The QE’s photon emission statistics provide insight into the field-dependent optical dynamics that modulate the steady-state PL. Figure 3a, b shows the observed photon autocorrelation function for several settings of the sample orientation and B. Universally, the QE exhibits antibunching at short ($$t \lesssim 1$$ ns) delay times and bunching over longer (t ≈ 1 μs) times, qualitatively similar to previous observations of h-BN’s QEs16,17,20,21,35. We fit the data using an empirical model: $$g^{(2)}(t) = 1 - C_1e^{ - t/\tau _1} + \mathop {\sum}\nolimits_{i = 2}^n C_ie^{ - t/\tau _i}$$, where n = 2 or 3 depending on the shape of the data; see Section IE in the Supplementary Information. For quantitative comparisons with simulations, we also calculate background-corrected values, $$\tilde C_i$$, as described in the Methods.

The dominant field effect appears in the amplitude of the leading bunching component, $$\tilde C_2$$, which decreases (increases) when the steady-state PL becomes brighter (dimmer) [Fig. 3c, d]. Meanwhile, the bunching timescale remains nearly constant at τ2 ≈ 1.4 μs. This behavior is consistent with a QE model including one or more metastable dark states and an ISC modulated by B. In this model, a larger bunching amplitude reflects an increase in the steady-state population trapped in the dark state, and correspondingly lower PL. Interestingly, a third-lifetime component with τ3 ≈ 16 μs is required to capture the autocorrelation shape when B = 0 G, but this component vanishes when B is in plane [Fig. 3b, inset].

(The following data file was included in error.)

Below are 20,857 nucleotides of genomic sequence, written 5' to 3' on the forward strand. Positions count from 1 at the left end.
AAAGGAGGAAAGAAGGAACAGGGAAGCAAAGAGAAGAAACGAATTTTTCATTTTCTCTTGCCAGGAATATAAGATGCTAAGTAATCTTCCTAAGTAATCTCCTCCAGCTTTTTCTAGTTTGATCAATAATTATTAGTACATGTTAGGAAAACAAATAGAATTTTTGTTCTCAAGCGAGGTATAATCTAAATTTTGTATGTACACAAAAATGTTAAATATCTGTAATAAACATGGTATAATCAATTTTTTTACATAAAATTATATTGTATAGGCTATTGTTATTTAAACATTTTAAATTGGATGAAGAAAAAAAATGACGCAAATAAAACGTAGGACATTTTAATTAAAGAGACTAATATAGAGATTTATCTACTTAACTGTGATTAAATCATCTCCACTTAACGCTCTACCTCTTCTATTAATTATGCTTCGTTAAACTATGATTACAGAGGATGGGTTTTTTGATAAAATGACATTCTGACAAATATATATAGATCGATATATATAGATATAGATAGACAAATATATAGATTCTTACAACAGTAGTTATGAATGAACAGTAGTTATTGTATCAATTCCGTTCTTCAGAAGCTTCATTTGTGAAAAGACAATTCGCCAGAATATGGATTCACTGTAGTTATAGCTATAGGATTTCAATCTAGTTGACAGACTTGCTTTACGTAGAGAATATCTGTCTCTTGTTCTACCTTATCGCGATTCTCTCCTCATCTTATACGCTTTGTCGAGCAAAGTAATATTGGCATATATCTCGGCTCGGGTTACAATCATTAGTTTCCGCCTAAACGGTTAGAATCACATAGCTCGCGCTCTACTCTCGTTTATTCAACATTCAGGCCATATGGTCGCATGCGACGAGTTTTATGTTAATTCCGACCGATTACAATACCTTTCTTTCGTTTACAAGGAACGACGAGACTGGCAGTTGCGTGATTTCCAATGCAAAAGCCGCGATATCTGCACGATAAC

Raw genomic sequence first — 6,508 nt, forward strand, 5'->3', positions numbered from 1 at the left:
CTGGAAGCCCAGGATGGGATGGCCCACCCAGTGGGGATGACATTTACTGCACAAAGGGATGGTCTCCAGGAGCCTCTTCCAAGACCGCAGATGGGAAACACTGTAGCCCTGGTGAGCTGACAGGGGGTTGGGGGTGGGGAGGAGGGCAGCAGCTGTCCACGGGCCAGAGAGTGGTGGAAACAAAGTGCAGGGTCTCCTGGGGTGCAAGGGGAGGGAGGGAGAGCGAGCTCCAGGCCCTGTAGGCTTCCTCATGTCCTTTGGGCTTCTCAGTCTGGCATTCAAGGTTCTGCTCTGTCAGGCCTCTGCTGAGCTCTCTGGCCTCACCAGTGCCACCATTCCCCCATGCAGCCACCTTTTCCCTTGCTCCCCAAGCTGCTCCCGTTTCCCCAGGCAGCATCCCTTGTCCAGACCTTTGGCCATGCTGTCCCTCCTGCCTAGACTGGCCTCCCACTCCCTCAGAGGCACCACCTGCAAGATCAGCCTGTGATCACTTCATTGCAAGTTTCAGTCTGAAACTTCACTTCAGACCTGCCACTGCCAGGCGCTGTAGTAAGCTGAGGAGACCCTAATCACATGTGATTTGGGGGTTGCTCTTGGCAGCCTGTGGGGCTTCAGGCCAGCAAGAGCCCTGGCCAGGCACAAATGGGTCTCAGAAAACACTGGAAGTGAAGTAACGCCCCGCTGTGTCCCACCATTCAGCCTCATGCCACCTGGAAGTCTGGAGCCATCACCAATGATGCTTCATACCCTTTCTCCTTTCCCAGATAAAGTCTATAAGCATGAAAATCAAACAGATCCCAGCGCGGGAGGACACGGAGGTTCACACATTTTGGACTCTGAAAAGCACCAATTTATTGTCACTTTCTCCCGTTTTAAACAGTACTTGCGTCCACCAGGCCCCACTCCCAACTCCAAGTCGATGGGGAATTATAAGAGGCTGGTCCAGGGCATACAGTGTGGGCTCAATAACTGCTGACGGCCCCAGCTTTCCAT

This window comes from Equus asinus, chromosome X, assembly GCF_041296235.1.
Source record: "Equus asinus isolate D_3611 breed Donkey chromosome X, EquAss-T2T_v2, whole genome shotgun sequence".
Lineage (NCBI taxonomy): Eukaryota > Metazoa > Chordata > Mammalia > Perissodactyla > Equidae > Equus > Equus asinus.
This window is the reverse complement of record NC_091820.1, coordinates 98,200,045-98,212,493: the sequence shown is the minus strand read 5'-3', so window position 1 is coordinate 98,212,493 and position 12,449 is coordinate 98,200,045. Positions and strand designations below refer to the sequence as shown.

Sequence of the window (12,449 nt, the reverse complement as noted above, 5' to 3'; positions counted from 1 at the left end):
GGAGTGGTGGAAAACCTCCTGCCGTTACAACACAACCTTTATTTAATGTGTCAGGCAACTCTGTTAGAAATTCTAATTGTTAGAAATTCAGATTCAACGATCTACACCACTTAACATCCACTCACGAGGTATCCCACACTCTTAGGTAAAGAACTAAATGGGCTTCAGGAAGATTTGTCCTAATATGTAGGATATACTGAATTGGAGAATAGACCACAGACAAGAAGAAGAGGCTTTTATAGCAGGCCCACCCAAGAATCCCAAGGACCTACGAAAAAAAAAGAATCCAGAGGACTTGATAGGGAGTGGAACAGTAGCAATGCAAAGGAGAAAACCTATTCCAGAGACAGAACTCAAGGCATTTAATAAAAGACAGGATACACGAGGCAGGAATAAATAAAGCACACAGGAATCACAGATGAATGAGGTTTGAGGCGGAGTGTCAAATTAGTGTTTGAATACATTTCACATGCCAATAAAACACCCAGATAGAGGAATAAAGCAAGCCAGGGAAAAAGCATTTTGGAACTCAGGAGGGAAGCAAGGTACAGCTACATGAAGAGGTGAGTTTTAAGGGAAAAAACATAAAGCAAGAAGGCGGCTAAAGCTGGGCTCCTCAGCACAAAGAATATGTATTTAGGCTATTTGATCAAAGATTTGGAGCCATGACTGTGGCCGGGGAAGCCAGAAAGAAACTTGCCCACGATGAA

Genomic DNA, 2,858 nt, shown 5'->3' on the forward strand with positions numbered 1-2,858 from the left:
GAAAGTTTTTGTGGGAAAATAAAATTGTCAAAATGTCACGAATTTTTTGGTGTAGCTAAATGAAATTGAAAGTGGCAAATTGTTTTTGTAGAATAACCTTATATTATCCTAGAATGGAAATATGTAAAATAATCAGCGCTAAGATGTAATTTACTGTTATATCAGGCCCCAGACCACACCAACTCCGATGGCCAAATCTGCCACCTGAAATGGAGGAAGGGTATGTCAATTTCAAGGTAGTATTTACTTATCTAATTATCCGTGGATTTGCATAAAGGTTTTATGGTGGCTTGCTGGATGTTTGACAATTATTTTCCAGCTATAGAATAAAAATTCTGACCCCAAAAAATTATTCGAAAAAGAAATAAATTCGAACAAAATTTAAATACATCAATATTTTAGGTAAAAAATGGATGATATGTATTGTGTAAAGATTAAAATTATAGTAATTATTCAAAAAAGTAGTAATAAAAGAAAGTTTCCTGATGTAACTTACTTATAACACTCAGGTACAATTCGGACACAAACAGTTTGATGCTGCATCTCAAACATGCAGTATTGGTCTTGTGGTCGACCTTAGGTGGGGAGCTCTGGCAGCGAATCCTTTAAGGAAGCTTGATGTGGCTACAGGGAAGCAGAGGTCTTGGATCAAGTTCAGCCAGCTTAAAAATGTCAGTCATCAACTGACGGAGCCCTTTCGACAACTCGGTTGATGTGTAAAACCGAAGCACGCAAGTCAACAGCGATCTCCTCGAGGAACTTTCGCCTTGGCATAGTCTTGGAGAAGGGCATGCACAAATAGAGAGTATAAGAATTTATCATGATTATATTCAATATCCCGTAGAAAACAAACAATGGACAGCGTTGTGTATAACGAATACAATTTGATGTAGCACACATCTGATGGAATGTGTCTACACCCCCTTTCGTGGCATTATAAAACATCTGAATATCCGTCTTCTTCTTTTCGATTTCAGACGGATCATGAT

### Modeling spin-dependent optical dynamics

We use a semiclassical master equation to simulate QE optical dynamics, where the relative transition rates between spin and orbital sublevels are determined by the symmetry-defined Hamiltonian and a set of empirical parameters (see Methods). We consider systems characterized by the point group C2v, encompassing many simple defects in multilayer h-BN including vacancy-impurity complexes such as CBVN and distorted vacancies such as NBVN. Using molecular-orbital theory, we consider all possible combinations of three mid-gap, single-particle orbital levels that can encompass an optical ground and excited state with in-plane optical dipole transitions as well as at least one intermediate state from a different spin manifold [Fig. 4a, b].